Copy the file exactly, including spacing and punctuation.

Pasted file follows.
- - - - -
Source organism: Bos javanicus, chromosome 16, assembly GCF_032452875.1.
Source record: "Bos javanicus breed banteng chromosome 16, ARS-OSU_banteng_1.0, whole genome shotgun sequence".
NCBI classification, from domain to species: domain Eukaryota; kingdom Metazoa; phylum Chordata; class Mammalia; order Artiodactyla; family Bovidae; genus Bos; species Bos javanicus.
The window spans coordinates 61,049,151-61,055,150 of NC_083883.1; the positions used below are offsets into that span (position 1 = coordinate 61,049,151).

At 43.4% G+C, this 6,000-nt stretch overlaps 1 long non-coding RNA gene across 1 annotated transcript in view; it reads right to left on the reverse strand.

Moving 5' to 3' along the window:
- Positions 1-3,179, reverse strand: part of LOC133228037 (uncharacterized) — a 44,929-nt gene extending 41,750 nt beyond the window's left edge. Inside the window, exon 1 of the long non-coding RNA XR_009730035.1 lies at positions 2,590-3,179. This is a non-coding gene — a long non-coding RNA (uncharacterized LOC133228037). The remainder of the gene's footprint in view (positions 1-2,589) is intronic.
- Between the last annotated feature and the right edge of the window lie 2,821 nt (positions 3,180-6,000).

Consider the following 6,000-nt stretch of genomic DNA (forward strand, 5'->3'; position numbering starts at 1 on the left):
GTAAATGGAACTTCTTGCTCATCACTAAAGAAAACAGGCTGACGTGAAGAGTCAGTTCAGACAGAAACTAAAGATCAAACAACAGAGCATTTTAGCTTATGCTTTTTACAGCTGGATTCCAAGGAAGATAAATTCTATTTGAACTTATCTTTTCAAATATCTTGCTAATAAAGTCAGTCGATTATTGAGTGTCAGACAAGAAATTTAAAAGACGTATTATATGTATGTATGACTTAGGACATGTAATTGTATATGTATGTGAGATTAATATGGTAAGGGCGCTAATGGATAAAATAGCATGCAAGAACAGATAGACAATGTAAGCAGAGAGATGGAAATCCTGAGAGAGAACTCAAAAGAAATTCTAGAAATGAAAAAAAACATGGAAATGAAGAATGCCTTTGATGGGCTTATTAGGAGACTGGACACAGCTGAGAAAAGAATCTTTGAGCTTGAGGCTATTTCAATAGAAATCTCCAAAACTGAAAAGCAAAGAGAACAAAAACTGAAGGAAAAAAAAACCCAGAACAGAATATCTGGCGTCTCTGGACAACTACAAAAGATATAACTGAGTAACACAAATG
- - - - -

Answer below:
Source organism: Bos javanicus, chromosome 16, assembly GCF_032452875.1.
Source record: "Bos javanicus breed banteng chromosome 16, ARS-OSU_banteng_1.0, whole genome shotgun sequence".
NCBI classification, from domain to species: domain Eukaryota; kingdom Metazoa; phylum Chordata; class Mammalia; order Artiodactyla; family Bovidae; genus Bos; species Bos javanicus.
The window spans coordinates 61,049,151-61,055,150 of NC_083883.1; the positions used below are offsets into that span (position 1 = coordinate 61,049,151).

At 43.4% G+C, this 6,000-nt stretch overlaps 1 long non-coding RNA gene across 1 annotated transcript in view; it reads right to left on the reverse strand.

Moving 5' to 3' along the window:
- Positions 1-3,179, reverse strand: part of LOC133228037 (uncharacterized) — a 44,929-nt gene extending 41,750 nt beyond the window's left edge. Inside the window, exon 1 of the long non-coding RNA XR_009730035.1 lies at positions 2,590-3,179. This is a non-coding gene — a long non-coding RNA (uncharacterized LOC133228037). The remainder of the gene's footprint in view (positions 1-2,589) is intronic.
- Between the last annotated feature and the right edge of the window lie 2,821 nt (positions 3,180-6,000).

Consider the following 6,000-nt stretch of genomic DNA (forward strand, 5'->3'; position numbering starts at 1 on the left):
GTAAATGGAACTTCTTGCTCATCACTAAAGAAAACAGGCTGACGTGAAGAGTCAGTTCAGACAGAAACTAAAGATCAAACAACAGAGCATTTTAGCTTATGCTTTTTACAGCTGGATTCCAAGGAAGATAAATTCTATTTGAACTTATCTTTTCAAATATCTTGCTAATAAAGTCAGTCGATTATTGAGTGTCAGACAAGAAATTTAAAAGACGTATTATATGTATGTATGACTTAGGACATGTAATTGTATATGTATGTGAGATTAATATGGTAAGGGCGCTAATGGATAAAATAGCATGCAAGAACAGATAGACAATGTAAGCAGAGAGATGGAAATCCTGAGAGAGAACTCAAAAGAAATTCTAGAAATGAAAAAAAACATGGAAATGAAGAATGCCTTTGATGGGCTTATTAGGAGACTGGACACAGCTGAGAAAAGAATCTTTGAGCTTGAGGCTATTTCAATAGAAATCTCCAAAACTGAAAAGCAAAGAGAACAAAAACTGAAGGAAAAAAAAACCCAGAACAGAATATCTGGCGTCTCTGGACAACTACAAAAGATATAACTGAGTAACACAAATG